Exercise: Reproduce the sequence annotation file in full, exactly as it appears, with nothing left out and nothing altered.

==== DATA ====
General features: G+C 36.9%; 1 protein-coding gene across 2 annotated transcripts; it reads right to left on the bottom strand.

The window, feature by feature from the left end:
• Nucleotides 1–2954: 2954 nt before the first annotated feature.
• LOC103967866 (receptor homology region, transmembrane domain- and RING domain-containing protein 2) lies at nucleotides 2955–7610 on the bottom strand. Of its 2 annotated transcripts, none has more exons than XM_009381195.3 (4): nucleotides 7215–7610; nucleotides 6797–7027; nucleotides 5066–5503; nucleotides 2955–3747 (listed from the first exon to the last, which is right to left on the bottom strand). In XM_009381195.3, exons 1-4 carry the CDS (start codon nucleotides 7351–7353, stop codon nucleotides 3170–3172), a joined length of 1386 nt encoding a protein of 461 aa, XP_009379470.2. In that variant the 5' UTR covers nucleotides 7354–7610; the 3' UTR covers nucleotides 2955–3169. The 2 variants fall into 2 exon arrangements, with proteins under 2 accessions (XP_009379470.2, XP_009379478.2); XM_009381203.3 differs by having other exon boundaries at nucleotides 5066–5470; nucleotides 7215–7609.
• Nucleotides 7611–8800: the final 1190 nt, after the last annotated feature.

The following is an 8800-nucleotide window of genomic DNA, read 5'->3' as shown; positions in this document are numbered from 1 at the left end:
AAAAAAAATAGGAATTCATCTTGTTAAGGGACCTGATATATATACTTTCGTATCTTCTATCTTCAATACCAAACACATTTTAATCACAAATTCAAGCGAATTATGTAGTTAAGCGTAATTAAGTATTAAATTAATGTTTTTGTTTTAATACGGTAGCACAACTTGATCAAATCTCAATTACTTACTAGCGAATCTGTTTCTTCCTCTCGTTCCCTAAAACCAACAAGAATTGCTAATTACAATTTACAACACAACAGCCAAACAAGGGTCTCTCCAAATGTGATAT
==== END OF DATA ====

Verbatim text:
General features: G+C 36.9%; 1 protein-coding gene across 2 annotated transcripts; it reads right to left on the bottom strand.

The window, feature by feature from the left end:
• Nucleotides 1–2954: 2954 nt before the first annotated feature.
• LOC103967866 (receptor homology region, transmembrane domain- and RING domain-containing protein 2) lies at nucleotides 2955–7610 on the bottom strand. Of its 2 annotated transcripts, none has more exons than XM_009381195.3 (4): nucleotides 7215–7610; nucleotides 6797–7027; nucleotides 5066–5503; nucleotides 2955–3747 (listed from the first exon to the last, which is right to left on the bottom strand). In XM_009381195.3, exons 1-4 carry the CDS (start codon nucleotides 7351–7353, stop codon nucleotides 3170–3172), a joined length of 1386 nt encoding a protein of 461 aa, XP_009379470.2. In that variant the 5' UTR covers nucleotides 7354–7610; the 3' UTR covers nucleotides 2955–3169. The 2 variants fall into 2 exon arrangements, with proteins under 2 accessions (XP_009379470.2, XP_009379478.2); XM_009381203.3 differs by having other exon boundaries at nucleotides 5066–5470; nucleotides 7215–7609.
• Nucleotides 7611–8800: the final 1190 nt, after the last annotated feature.

The following is an 8800-nucleotide window of genomic DNA, read 5'->3' as shown; positions in this document are numbered from 1 at the left end:
AAAAAAAATAGGAATTCATCTTGTTAAGGGACCTGATATATATACTTTCGTATCTTCTATCTTCAATACCAAACACATTTTAATCACAAATTCAAGCGAATTATGTAGTTAAGCGTAATTAAGTATTAAATTAATGTTTTTGTTTTAATACGGTAGCACAACTTGATCAAATCTCAATTACTTACTAGCGAATCTGTTTCTTCCTCTCGTTCCCTAAAACCAACAAGAATTGCTAATTACAATTTACAACACAACAGCCAAACAAGGGTCTCTCCAAATGTGATAT